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Chuck Akre’s approach: The three-legged stool

Updated: Apr 9

Extraordinary business, talented management and great reinvestment opportunities and histories. These are the three criteria, or the “three-legged stool”, for Chuck Akre’s investment approach.

 

Chuck Akre is an American investor who founded Akre Capital Management. The firm is known for its long-term, concentrated investments in excellent businesses, leading to a 16.7% annualized return since its inception in 2009. It has assets under management of around $14.4B as of Nov 2023.

 

In this article, I am going to share with you his three-legged stool investment framework to find compounding machines.

 

Chuck Akre's three-legged stool investment framework, which include excellent business, talented management, and reinvestment moat.

 

Leg One: Extraordinary business

 

The first step is all about finding great businesses. This involves a quantitative assessment of companies that consistently yield solid returns on equity and free cash flow. Such metrics not only show the company’s financial health but also demonstrate the ability to generate cash while maintaining or expanding its asset base.

 

Next is to have a moat around the business. This could be brand, network effects, cost advantages or high switching costs. These competitive advantages allow companies to charge higher prices or produce things more cheaply. In a volatile economy, the ability to adjust pricing and keep costs low without losing customers can be a significant edge.

 

I must emphasize that understanding the business is also important. You can’t make an informed decision if you don’t understand how the company makes money.

 

Akre warns against investing in industries where regulations limit profits. These rules can be so strict that even the best companies can't overcome them. For example, utility companies are often capped on how much they can charge, restricting their earnings potential.

 

Lastly, a solid balance sheet is the business’s safety net. It's built with low debt, valuable assets, and plenty of cash. This strong foundation protects the company during tough times and allows it to seize growth opportunities when they come knocking.

 

"The source of a business’ strength may not always be obvious. Therefore, understanding that first leg of the stool, the business model, has its own level of difficulty. It’s also where the fun is, I might add, and we believe it is absolutely critical. As I said, we spend countless hours at our firm working on these issues every week." - Chuck Akre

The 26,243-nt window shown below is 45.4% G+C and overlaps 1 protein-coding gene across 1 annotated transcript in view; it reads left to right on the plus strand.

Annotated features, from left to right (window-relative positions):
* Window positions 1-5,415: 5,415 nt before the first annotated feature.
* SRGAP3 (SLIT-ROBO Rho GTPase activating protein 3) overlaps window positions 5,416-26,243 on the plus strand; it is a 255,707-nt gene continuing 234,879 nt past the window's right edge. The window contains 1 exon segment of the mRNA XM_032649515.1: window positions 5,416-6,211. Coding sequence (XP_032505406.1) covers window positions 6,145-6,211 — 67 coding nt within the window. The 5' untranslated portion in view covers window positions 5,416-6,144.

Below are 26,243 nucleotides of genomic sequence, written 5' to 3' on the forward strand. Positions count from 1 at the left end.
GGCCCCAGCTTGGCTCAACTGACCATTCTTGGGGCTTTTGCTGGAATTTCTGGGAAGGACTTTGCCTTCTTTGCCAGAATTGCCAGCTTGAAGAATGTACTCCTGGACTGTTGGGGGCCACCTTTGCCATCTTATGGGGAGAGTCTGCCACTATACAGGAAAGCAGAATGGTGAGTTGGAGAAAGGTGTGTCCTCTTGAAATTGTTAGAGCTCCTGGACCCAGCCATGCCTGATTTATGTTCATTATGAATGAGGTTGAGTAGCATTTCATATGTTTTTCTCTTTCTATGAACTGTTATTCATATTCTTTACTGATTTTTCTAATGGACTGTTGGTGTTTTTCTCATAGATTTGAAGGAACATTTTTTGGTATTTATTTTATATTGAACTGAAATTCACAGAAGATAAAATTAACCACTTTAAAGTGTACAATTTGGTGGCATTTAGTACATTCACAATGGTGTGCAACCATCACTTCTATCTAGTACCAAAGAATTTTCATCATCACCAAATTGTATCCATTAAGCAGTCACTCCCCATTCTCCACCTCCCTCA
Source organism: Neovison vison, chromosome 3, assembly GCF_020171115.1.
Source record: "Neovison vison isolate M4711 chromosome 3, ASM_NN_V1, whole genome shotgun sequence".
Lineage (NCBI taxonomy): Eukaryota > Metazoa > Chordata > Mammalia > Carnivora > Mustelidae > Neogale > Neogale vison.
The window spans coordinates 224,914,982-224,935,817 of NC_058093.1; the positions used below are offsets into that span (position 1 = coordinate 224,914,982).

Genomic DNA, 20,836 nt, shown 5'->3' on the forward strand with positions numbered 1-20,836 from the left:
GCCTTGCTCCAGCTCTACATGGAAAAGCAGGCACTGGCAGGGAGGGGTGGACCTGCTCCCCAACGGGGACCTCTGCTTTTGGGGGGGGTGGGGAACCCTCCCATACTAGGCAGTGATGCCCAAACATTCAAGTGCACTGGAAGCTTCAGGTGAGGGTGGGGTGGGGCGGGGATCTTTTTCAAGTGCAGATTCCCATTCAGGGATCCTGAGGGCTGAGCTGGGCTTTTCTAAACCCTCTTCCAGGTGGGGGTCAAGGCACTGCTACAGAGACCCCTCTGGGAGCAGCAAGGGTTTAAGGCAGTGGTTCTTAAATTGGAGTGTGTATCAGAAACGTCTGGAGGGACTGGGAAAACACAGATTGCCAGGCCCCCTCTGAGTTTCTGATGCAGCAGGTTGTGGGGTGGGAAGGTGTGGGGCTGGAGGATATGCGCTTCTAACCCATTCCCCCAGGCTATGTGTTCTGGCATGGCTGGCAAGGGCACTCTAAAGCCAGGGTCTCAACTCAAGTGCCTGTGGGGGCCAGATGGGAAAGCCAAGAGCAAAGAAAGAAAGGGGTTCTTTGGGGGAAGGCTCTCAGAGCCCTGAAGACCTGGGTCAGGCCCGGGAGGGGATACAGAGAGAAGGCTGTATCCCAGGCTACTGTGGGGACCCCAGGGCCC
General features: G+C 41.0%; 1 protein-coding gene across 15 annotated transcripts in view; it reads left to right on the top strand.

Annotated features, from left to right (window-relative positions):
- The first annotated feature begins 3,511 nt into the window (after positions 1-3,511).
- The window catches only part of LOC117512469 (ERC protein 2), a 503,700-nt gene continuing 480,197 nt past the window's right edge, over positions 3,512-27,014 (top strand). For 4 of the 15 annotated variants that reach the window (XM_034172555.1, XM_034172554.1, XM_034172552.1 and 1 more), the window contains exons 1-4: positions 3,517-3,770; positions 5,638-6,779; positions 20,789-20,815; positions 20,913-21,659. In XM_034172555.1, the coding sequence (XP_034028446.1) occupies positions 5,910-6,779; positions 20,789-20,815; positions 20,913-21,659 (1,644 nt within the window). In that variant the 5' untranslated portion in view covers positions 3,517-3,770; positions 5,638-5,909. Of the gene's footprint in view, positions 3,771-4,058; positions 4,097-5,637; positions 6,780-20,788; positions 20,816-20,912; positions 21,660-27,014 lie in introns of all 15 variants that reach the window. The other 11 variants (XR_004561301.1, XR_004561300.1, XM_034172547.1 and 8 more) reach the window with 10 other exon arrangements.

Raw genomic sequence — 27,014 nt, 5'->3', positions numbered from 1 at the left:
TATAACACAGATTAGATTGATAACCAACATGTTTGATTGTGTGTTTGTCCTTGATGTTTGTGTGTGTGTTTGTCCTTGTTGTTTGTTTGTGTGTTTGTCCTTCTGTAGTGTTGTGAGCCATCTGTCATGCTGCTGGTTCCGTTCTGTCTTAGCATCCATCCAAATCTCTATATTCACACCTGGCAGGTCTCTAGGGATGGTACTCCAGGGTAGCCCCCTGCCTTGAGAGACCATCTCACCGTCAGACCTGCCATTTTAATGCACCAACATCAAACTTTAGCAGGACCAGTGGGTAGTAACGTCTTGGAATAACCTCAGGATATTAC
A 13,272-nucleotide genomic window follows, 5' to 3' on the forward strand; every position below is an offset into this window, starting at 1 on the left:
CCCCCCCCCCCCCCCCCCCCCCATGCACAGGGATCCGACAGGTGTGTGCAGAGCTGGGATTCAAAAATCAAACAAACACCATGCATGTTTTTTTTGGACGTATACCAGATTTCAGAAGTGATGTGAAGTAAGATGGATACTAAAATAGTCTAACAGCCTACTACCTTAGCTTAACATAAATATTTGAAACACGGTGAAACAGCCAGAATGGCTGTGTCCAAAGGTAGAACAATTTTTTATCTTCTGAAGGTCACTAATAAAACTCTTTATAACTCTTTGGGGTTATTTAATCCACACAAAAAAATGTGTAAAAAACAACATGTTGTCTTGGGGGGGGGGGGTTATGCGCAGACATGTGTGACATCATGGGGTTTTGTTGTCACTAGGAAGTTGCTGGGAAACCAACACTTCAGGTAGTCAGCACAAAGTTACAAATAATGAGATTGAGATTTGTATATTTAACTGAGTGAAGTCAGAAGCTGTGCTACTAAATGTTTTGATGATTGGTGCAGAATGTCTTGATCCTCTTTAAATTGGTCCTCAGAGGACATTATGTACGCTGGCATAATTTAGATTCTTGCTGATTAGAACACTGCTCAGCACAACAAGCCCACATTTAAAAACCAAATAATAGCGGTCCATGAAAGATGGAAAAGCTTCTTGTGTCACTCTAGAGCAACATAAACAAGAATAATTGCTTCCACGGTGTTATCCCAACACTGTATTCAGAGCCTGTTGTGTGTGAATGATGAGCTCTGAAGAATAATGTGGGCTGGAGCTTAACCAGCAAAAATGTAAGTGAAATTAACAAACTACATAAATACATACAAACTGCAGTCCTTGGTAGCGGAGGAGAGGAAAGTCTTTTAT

Leg Two: Talented management

 

Investing in a business inherently means investing in its people. Akre says the best companies are run by talented management: skill, integrity, and passion.

 

Skill encompasses adept decision-making geared for long-term success. Integrity translates to honesty and treating investors as partners. Passion fuels a proactive drive to improve the business.

 

This management also established a lean corporate culture that emphasized a streamlined and empowering environment.

 

And when it comes to compensation, Akre suggests picking companies where pay matches performance and long-term value for shareholders. Remember what Charlie Munger says: “Show me the incentives and I’ll show you the outcome.”

 

"Not only do we want to have great business managers but we want see they treat public shareholders as partners even as though don't know them." - Chuck Akre

 

Leg Three: Reinvestment moat

 

The last leg of the stool highlights the “Reinvestment Moat” – that is, the best businesses know how to make their money work even harder.

 

Such companies know how to reinvest their profits, like expanding their operations or making strategic acquisitions, to achieve higher rates of return. They are using the free cash flow to fuel growth, creating an enduring cycle of value creation. This "reinvestment moat" keeps them ahead of the competition.

 

"Does the company have the capital-allocation skills necessary and the market potential to invest all the excess cash generated by the business in projects that can earn above-average returns? In my experience this is perhaps the single most important issue facing any CEO, and is also the area in which management can create or destroy value most quickly and permanently." - Chuck Akre

 

Chuck Akre is an American investor who founded Akre Capital Management. The firm is known for its long-term, concentrated investments in excellent businesses.

 

Akre's three-legged stool isn't just a fancy way to evaluate companies, it's a recipe for long-term wealth creation. It starts with an outstanding business, steered by talented management and a strong reinvestment strategy. Nail all three, and you've got yourself a "compounding machine."

 

The crucial next move? Snagging these businesses at a reasonable price.

 

As long as those three factors stay robust, hang onto them for the long haul. The magic of compounding will do the rest.

 

“We will be very disciplined about the price we are willing to pay, as in the end our rate of return will be determined not only by the quality of the businesses we choose to own, but importantly by the starting price as well.” - Chuck Akre

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